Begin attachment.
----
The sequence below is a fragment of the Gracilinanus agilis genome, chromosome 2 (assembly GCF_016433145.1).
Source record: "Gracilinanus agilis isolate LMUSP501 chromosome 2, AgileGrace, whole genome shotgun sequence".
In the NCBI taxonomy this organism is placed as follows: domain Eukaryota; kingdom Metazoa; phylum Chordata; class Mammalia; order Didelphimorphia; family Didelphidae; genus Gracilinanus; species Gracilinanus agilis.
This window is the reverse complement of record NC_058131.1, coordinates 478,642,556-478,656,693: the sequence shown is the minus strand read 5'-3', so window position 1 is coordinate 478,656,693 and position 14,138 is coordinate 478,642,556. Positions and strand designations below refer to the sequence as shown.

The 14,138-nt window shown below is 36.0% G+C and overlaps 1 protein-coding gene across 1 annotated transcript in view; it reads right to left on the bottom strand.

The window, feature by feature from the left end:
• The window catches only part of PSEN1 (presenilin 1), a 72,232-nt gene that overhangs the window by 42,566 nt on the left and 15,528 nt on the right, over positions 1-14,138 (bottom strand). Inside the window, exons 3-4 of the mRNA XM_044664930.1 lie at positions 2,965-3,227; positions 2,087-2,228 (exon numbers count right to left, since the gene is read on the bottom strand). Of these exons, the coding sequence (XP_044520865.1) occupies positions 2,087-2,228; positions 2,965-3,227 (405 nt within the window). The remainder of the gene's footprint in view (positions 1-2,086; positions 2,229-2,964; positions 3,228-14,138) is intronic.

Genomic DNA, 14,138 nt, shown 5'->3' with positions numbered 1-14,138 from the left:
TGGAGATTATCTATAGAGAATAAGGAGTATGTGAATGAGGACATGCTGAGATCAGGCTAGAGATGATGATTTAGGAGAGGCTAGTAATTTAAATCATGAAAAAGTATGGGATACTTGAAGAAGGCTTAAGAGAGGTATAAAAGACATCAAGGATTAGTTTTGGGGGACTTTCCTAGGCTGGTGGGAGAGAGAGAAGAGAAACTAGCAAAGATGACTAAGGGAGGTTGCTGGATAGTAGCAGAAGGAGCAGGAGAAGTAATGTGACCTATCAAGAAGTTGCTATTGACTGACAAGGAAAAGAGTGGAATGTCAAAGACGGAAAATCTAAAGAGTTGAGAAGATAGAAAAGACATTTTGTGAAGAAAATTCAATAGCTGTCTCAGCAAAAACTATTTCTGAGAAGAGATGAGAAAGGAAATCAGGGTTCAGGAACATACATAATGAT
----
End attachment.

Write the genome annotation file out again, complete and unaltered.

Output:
The sequence below is a fragment of the Gracilinanus agilis genome, chromosome 2 (assembly GCF_016433145.1).
Source record: "Gracilinanus agilis isolate LMUSP501 chromosome 2, AgileGrace, whole genome shotgun sequence".
In the NCBI taxonomy this organism is placed as follows: domain Eukaryota; kingdom Metazoa; phylum Chordata; class Mammalia; order Didelphimorphia; family Didelphidae; genus Gracilinanus; species Gracilinanus agilis.
This window is the reverse complement of record NC_058131.1, coordinates 478,642,556-478,656,693: the sequence shown is the minus strand read 5'-3', so window position 1 is coordinate 478,656,693 and position 14,138 is coordinate 478,642,556. Positions and strand designations below refer to the sequence as shown.

The 14,138-nt window shown below is 36.0% G+C and overlaps 1 protein-coding gene across 1 annotated transcript in view; it reads right to left on the bottom strand.

The window, feature by feature from the left end:
• The window catches only part of PSEN1 (presenilin 1), a 72,232-nt gene that overhangs the window by 42,566 nt on the left and 15,528 nt on the right, over positions 1-14,138 (bottom strand). Inside the window, exons 3-4 of the mRNA XM_044664930.1 lie at positions 2,965-3,227; positions 2,087-2,228 (exon numbers count right to left, since the gene is read on the bottom strand). Of these exons, the coding sequence (XP_044520865.1) occupies positions 2,087-2,228; positions 2,965-3,227 (405 nt within the window). The remainder of the gene's footprint in view (positions 1-2,086; positions 2,229-2,964; positions 3,228-14,138) is intronic.

Genomic DNA, 14,138 nt, shown 5'->3' with positions numbered 1-14,138 from the left:
TGGAGATTATCTATAGAGAATAAGGAGTATGTGAATGAGGACATGCTGAGATCAGGCTAGAGATGATGATTTAGGAGAGGCTAGTAATTTAAATCATGAAAAAGTATGGGATACTTGAAGAAGGCTTAAGAGAGGTATAAAAGACATCAAGGATTAGTTTTGGGGGACTTTCCTAGGCTGGTGGGAGAGAGAGAAGAGAAACTAGCAAAGATGACTAAGGGAGGTTGCTGGATAGTAGCAGAAGGAGCAGGAGAAGTAATGTGACCTATCAAGAAGTTGCTATTGACTGACAAGGAAAAGAGTGGAATGTCAAAGACGGAAAATCTAAAGAGTTGAGAAGATAGAAAAGACATTTTGTGAAGAAAATTCAATAGCTGTCTCAGCAAAAACTATTTCTGAGAAGAGATGAGAAAGGAAATCAGGGTTCAGGAACATACATAATGAT